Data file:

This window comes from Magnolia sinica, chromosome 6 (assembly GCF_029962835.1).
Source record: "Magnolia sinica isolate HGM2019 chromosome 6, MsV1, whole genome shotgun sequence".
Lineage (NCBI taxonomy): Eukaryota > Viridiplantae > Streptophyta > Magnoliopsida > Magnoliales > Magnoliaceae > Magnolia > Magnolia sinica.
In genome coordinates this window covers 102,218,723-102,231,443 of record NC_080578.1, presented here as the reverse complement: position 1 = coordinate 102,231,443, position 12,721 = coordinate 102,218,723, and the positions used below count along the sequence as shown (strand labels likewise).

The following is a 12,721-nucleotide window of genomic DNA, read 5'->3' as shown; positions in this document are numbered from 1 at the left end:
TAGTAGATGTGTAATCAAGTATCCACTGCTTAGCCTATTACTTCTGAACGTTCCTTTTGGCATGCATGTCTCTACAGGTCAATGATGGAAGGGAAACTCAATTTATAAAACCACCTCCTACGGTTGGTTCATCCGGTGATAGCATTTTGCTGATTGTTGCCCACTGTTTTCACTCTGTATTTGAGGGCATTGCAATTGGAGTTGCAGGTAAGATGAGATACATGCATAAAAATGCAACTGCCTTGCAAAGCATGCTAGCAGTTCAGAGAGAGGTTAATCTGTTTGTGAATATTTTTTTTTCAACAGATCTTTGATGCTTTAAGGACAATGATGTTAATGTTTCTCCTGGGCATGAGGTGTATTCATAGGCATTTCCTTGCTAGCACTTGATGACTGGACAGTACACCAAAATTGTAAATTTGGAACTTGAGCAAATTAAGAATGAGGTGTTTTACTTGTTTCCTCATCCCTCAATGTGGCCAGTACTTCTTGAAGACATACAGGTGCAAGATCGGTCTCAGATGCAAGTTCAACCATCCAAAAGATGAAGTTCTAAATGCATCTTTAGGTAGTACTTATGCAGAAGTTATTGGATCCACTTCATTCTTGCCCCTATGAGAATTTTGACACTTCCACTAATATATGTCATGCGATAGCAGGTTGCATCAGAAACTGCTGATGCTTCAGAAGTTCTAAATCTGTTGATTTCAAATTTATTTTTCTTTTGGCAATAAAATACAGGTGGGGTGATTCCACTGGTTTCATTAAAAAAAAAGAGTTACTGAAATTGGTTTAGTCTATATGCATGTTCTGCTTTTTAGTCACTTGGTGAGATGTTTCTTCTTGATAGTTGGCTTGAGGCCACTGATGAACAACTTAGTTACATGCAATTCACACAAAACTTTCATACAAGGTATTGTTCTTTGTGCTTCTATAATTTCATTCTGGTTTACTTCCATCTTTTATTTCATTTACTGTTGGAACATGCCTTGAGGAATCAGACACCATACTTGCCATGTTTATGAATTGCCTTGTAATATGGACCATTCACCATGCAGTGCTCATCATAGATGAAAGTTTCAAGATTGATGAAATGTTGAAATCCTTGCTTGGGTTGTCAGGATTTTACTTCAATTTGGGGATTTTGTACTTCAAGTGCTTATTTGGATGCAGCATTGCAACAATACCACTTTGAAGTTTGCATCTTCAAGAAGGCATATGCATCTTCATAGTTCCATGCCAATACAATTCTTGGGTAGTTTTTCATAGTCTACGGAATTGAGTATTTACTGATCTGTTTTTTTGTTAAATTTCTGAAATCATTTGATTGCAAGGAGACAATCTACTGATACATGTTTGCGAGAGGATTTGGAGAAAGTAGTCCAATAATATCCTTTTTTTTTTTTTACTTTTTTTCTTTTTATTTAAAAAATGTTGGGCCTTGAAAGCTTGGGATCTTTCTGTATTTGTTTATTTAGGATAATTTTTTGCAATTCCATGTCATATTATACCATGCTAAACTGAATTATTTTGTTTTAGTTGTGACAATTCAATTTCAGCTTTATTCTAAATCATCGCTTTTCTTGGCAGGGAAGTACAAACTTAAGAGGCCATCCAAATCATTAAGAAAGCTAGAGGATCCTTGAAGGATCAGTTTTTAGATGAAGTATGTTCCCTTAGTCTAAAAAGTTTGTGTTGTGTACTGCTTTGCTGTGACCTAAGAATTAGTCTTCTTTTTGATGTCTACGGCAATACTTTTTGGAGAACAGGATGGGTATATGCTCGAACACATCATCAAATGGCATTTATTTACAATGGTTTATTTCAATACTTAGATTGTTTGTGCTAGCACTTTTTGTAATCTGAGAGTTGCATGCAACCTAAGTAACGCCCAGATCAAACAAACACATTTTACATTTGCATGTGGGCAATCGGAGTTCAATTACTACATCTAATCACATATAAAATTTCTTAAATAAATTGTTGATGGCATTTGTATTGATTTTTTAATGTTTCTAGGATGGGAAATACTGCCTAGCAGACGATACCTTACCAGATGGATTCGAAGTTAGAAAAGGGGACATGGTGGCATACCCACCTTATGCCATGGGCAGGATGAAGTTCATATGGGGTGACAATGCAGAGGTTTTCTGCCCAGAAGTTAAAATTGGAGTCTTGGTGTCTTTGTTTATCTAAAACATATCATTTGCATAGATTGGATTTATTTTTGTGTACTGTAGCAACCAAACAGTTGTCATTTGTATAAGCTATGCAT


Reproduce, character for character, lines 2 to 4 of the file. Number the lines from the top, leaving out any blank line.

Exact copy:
Source record: "Magnolia sinica isolate HGM2019 chromosome 6, MsV1, whole genome shotgun sequence".
Lineage (NCBI taxonomy): Eukaryota > Viridiplantae > Streptophyta > Magnoliopsida > Magnoliales > Magnoliaceae > Magnolia > Magnolia sinica.
In genome coordinates this window covers 102,218,723-102,231,443 of record NC_080578.1, presented here as the reverse complement: position 1 = coordinate 102,231,443, position 12,721 = coordinate 102,218,723, and the positions used below count along the sequence as shown (strand labels likewise).